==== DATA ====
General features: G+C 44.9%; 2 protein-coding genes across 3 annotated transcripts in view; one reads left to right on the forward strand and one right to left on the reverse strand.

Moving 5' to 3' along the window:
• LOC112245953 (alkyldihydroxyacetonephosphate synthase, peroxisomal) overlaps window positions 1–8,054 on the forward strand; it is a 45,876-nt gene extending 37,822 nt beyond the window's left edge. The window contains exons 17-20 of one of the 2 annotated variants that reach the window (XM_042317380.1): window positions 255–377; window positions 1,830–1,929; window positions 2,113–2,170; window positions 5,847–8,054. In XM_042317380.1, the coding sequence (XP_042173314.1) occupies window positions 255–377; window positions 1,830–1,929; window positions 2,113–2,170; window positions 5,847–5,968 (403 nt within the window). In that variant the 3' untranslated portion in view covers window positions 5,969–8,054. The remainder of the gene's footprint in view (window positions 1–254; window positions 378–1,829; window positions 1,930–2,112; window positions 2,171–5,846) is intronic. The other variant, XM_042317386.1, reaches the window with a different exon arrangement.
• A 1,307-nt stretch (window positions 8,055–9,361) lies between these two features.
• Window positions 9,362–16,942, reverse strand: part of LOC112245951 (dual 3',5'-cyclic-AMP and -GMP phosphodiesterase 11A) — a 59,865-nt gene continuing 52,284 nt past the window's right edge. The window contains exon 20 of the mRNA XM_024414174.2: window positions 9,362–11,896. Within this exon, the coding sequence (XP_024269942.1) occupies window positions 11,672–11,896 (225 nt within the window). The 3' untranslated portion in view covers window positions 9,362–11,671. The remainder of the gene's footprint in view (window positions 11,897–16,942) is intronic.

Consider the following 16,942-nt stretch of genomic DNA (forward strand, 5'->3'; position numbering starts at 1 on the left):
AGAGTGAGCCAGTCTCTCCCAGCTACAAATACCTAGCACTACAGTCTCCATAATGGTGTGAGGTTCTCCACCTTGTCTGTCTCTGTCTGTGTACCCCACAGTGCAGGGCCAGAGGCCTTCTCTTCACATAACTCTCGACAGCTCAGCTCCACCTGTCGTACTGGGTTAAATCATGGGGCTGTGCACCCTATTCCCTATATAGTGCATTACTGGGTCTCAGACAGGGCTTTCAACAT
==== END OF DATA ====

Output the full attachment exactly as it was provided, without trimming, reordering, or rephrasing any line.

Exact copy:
General features: G+C 44.9%; 2 protein-coding genes across 3 annotated transcripts in view; one reads left to right on the forward strand and one right to left on the reverse strand.

Moving 5' to 3' along the window:
• LOC112245953 (alkyldihydroxyacetonephosphate synthase, peroxisomal) overlaps window positions 1–8,054 on the forward strand; it is a 45,876-nt gene extending 37,822 nt beyond the window's left edge. The window contains exons 17-20 of one of the 2 annotated variants that reach the window (XM_042317380.1): window positions 255–377; window positions 1,830–1,929; window positions 2,113–2,170; window positions 5,847–8,054. In XM_042317380.1, the coding sequence (XP_042173314.1) occupies window positions 255–377; window positions 1,830–1,929; window positions 2,113–2,170; window positions 5,847–5,968 (403 nt within the window). In that variant the 3' untranslated portion in view covers window positions 5,969–8,054. The remainder of the gene's footprint in view (window positions 1–254; window positions 378–1,829; window positions 1,930–2,112; window positions 2,171–5,846) is intronic. The other variant, XM_042317386.1, reaches the window with a different exon arrangement.
• A 1,307-nt stretch (window positions 8,055–9,361) lies between these two features.
• Window positions 9,362–16,942, reverse strand: part of LOC112245951 (dual 3',5'-cyclic-AMP and -GMP phosphodiesterase 11A) — a 59,865-nt gene continuing 52,284 nt past the window's right edge. The window contains exon 20 of the mRNA XM_024414174.2: window positions 9,362–11,896. Within this exon, the coding sequence (XP_024269942.1) occupies window positions 11,672–11,896 (225 nt within the window). The 3' untranslated portion in view covers window positions 9,362–11,671. The remainder of the gene's footprint in view (window positions 11,897–16,942) is intronic.

Consider the following 16,942-nt stretch of genomic DNA (forward strand, 5'->3'; position numbering starts at 1 on the left):
AGAGTGAGCCAGTCTCTCCCAGCTACAAATACCTAGCACTACAGTCTCCATAATGGTGTGAGGTTCTCCACCTTGTCTGTCTCTGTCTGTGTACCCCACAGTGCAGGGCCAGAGGCCTTCTCTTCACATAACTCTCGACAGCTCAGCTCCACCTGTCGTACTGGGTTAAATCATGGGGCTGTGCACCCTATTCCCTATATAGTGCATTACTGGGTCTCAGACAGGGCTTTCAACAT